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Obviously, a great excuse to improve my elisp. So I should just read mbork’s “The Emacs Lisp Book”. On the store page, it’s calling out “An Introduction to Programming in Emacs Lisp”, so I should read that first. This was before my book-reading goals/system was in place, so that started that whole side-chain (with meta-goals, using my version of phillip’s Beeminder endpoint).


That always starts me thinking of some bugs in beeminder.el I want to reproduce/report/fix. I want to be able to:

  • report the number of overdue habits (org-mode feature) to Beeminder
  • with Created/Last Modified properties in place, implement a basic headline freshening

I should also refresh my memory on GTD, since handling backlogs of tasks is mostly/partly solved, I guess. Overall, org-mode is still working great for me.

I want to recreate a system I had at one time (using settings/templates/a little code). Headlines with NEXT and no schedule, get put in a section before the agenda so they can be scheduled. I think I had a hook to prompt for efforts (time estimates) when scheduling tasks as well. That’s pretty valuable and I’d like that back.

Some more emacs/Beeminder integration bugs/RFEs:

  • enable uploading to multiple goals (say when a parent headline is linked to a different slug)
  • fix some spurious output when uploading
  • fix an issue around marking a recurring habit (linked to Beeminder) that is currently clocking as done; I should check, but either nothing gets uploaded or no entry gets added to the logbook (when logging on entering/leaving the right states is enabled)
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I just remembered why I want those Created properties so bad (I could start freshening today without those). I’ve always wanted to create a graph of open/total headlines over time. With the date created and the date marked as done in the notebook, I should be able to recreate that data over an entire file’s history.

That would fit great on some kind of dashboard I want to create for people who are trying to contact me. Based on a whitelist and differing amounts of detail, I want to give them an indication of how busy/overwhelmed I currently am. Maybe some graphs, a number based on urgency_load, open headlines, unanswered mails, etc.

Great segue into getting back into using a local, scriptable email client. Maybe an easy way to create tasks for replying to mails and to automatically respond to people with a status report.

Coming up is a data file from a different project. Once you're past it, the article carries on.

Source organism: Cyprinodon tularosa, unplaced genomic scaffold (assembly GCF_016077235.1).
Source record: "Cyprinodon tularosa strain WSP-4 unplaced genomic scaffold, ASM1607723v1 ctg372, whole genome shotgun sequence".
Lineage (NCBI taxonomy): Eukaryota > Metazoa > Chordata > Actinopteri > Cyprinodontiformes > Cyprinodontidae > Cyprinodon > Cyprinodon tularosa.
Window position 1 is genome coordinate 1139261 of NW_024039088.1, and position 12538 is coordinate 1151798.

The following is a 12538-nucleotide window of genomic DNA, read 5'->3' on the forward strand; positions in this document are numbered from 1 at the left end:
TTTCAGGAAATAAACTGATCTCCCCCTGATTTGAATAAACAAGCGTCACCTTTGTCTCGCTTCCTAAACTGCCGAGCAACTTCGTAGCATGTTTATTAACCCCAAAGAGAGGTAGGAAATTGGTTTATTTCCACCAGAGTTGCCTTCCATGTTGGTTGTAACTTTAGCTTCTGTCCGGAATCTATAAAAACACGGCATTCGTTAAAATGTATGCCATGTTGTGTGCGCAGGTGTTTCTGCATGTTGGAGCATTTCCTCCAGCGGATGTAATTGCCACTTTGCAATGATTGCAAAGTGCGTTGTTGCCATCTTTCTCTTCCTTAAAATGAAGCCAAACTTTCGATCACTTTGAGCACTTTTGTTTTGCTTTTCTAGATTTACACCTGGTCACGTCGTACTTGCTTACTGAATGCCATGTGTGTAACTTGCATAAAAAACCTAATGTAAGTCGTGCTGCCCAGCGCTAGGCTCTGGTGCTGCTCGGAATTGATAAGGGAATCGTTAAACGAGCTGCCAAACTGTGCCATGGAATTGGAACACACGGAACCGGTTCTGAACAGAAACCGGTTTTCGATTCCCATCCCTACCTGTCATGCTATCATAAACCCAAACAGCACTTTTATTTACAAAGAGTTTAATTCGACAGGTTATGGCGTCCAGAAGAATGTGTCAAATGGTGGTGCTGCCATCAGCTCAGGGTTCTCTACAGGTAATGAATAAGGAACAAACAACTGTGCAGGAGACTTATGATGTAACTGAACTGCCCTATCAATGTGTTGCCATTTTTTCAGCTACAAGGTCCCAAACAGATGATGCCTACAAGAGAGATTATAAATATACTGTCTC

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I’ve been using a work Windows laptop for a couple of years. Only because it was there and convenient and my Linux laptops needed to be updated, but aren’t/weren’t backed up well.

I want to start using git-annex as backup/duplication tool, but in a great case of procrastination I decided I needed to read the entire devlog (900 posts) to really grok the software. Not an entire loss, because I do like reading those (say the oil shell devlog, etc.), but still… Also, since I’m still on Windows, I had to resort to the suboptimal Cygwin/MINGW/WSL environments to test the software out. It doesn’t work great and I don’t even want to use it like that, so that’s definitely time not well-spent (debugging). Especially with WSL being such a harmful poison apple, with regards to Microsoft’s EEE ways.


Minddump over. I really thought I’d be able to put up a succinct list of bullet points. Maybe this was therapeutic, maybe not…

ETA: Maybe it was. I managed to look for and find (not that hard) my old init file and copied some of my old code. Now I can once again call up a list of unscheduled tasks. It feels really inefficient and slow, but that’s for another day.


The following blog post has been languishing in my open tabs for a while. I finally got around to reading it. I don’t feel like summarising it, but it’s called Excuse me but why are you eating so many frogs. Maybe worth a read!


yes yes yes!! thank you for sharing this; amazing read!
i’ve been thinking about this topic (““productivity vs. laziness””) for a long while now, and even more frequently since i’ve been active on the forum here. i’m also not gonna summarize the blog post, but i do want to share a few favourite quotes from it, in case someone is still on the fence about reading it:

Why are we so hard on ourselves?

You just never pay attention to him when he’s doing a good job, so it always looks like he’s doing a bad job.

Strangling your passions in exchange for an elite life is like being on the Titanic after the iceberg, water up to your chin, with everybody telling you that you’re so lucky to be on the greatest steamship of all time. And the Titanic is indeed so huge and wonderful that you can’t help but agree, but you’re also feeling a bit cold and wet at the moment, and you’re not sure why.


I have to say that I was really affected with this article too.

For a few years, I’m realizing that I’ve been forcing myself to eat frogs because of my background, which was just living in discomfort. Even though my quality of life widely increased, I was still stuck in a mental state which says “work to get out of this really bad place”.

But now, I’m living OK. I don’t need to work that much to be happy. So work has transformed from “I want to work to have happiness” to “I want to work because I’ve always done it” (with a small touch of greed)

If I don’t start reducing my load and work on being happy now, when will I do it? I don’t need to have attained “success” to start working on that. Eating frogs, attracts frogs.

That’s an idea that I’ve also found in 37signals books such as Basecamp’s Shape Up book, REMOTE and It Doesn’t Have To Be Crazy At Work.


Glad you liked it! In the subgenre of thought leaders blogging about productivity I thought this was pretty unique in being both well-written and insightful.

Came here to post about a new silly Beeminder slogan I came up with: [Beeminder, ] turning the self-serving bias on its head.

I.e. Beeminder is responsible for your succeses while you are responsible for your own failures :slight_smile: